Eliminate Accidental Jibes!
Even in moderate winds on smaller boats, the force of the boom when jibing can be deadly, let alone potentially damaging to the rig.
Although inexperienced crew or guests are especially at risk, knowledgeable sailors have also been killed or injured in jibing accidents.
If you want to sail downwind without worrying or having to set up a preventer, the Dutchman Boom Brake is for you.
The Boom Brake uses the same principle as a line wrapped around a winch to control side-to-side boom movements.
Under tension, the boom brake works like a preventer. Ease the tension, and the boom swings at a slow, controlled rate.
With the tension off, there is no effect on the boom's movement, and tacking upwind is not affected.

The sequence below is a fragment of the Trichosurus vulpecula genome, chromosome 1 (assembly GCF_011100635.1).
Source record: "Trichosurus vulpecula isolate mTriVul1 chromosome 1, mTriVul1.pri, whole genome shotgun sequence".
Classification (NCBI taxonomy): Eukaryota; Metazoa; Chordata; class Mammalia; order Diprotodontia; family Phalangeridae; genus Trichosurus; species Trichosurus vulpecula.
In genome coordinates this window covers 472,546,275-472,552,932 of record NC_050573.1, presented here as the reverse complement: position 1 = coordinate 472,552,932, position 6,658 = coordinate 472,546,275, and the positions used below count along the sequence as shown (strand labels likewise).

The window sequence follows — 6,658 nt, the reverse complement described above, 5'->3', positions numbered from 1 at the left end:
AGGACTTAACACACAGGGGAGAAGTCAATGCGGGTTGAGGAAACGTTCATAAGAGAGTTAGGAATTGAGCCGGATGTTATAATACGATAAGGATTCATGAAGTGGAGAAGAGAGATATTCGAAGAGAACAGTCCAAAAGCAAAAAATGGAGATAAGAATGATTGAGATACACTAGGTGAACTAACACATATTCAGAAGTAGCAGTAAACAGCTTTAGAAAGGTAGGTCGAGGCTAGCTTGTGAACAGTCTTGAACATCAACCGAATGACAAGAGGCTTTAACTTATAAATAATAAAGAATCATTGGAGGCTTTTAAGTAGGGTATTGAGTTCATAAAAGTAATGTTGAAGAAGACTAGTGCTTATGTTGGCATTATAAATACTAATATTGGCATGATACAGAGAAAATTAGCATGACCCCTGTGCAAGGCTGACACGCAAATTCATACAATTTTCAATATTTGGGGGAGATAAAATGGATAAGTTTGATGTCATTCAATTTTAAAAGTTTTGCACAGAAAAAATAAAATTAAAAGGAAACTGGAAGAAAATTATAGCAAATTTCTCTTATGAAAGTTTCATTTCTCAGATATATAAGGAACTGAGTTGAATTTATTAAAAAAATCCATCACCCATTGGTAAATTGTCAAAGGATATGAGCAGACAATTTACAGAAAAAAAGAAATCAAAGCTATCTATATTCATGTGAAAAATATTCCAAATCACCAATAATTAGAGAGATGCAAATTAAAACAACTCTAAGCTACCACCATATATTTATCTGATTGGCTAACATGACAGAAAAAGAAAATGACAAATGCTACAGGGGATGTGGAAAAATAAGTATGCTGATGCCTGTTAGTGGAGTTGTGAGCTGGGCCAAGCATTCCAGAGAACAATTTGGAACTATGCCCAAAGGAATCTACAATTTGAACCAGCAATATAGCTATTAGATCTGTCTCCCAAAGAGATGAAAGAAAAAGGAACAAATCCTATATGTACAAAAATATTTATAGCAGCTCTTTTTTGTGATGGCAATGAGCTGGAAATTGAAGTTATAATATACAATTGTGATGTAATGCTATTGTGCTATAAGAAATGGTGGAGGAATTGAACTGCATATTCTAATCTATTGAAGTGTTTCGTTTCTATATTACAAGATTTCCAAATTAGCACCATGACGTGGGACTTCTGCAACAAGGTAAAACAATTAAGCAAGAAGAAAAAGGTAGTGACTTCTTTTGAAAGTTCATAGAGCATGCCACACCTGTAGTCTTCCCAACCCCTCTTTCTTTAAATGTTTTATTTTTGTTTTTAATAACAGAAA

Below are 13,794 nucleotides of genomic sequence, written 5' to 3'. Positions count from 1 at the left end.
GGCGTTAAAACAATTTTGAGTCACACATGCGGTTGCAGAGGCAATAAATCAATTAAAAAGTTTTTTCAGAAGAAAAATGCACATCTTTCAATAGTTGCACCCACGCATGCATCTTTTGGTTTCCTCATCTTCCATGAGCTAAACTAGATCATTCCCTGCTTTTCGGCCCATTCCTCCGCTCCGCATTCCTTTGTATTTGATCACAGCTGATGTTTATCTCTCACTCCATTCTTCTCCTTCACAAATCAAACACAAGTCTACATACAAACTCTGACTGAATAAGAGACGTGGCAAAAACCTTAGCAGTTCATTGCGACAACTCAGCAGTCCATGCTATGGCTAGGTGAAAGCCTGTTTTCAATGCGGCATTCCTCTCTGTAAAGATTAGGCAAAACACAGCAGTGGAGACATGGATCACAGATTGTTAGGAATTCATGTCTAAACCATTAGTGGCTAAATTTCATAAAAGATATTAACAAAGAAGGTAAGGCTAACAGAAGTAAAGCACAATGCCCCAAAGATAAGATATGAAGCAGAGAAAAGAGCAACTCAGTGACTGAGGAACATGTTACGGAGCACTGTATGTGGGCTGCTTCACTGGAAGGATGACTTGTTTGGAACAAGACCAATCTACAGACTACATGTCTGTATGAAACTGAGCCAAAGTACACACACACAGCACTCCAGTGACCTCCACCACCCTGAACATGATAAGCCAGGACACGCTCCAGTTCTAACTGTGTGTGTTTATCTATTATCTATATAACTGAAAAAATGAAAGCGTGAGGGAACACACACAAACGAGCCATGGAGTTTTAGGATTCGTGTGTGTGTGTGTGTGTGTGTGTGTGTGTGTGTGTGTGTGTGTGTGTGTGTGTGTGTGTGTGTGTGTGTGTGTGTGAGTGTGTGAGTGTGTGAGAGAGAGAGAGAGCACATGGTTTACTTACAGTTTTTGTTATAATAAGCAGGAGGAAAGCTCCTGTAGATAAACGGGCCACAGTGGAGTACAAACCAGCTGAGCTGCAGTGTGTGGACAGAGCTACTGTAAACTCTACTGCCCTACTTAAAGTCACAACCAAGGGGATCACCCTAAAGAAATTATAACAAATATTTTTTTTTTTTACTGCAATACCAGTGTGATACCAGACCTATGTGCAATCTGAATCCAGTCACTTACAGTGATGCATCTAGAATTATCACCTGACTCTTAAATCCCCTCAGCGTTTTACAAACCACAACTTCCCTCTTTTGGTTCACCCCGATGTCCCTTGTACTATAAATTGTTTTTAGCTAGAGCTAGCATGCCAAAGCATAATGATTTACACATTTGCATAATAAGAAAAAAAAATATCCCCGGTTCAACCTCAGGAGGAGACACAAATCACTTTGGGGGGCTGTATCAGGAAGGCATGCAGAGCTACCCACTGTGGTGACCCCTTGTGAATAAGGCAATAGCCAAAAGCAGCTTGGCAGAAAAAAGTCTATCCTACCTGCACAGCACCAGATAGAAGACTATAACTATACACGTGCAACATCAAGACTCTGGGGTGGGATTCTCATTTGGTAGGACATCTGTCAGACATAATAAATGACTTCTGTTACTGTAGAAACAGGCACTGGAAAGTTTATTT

No more near misses or worse, because the boom never has a chance to speed up to dangerous velocities.
The boom brake uses a line (not included) run from the chainplates to the brake.
You regulate the boom speed by adjusting the tension on the line.
Models BB 250, BB 500 and BB 750 are used in these applications:
- Rigid vangs
- Soft vangs with 2 attachment points (bails) on the boom
- No vang
Models BB 250B, BB 500B and BB 750B have an additional shackle at the bottom of the Brake. The Brake is attached to the vang bail on the boom.
The vang is shackled to the bottom of the brake.
- Used with "soft" (block and tackle) vangs
Typical Boat Size
Max Mainsail Area
Safe Working Load
These specifications are for conventional, moderate displacement monohulls, and they provide a rough indication of which Boom Brake to use.
Heavy displacement or offshore-intended sailboats should move up to the next larger Brake if near the maximum sail area.
The Safe Working Loads are for the respective Brake and any mounting hardware used to secure the Brake or to run the line aft to the cockpit.
Any parts you use should follow these SWL recommendations.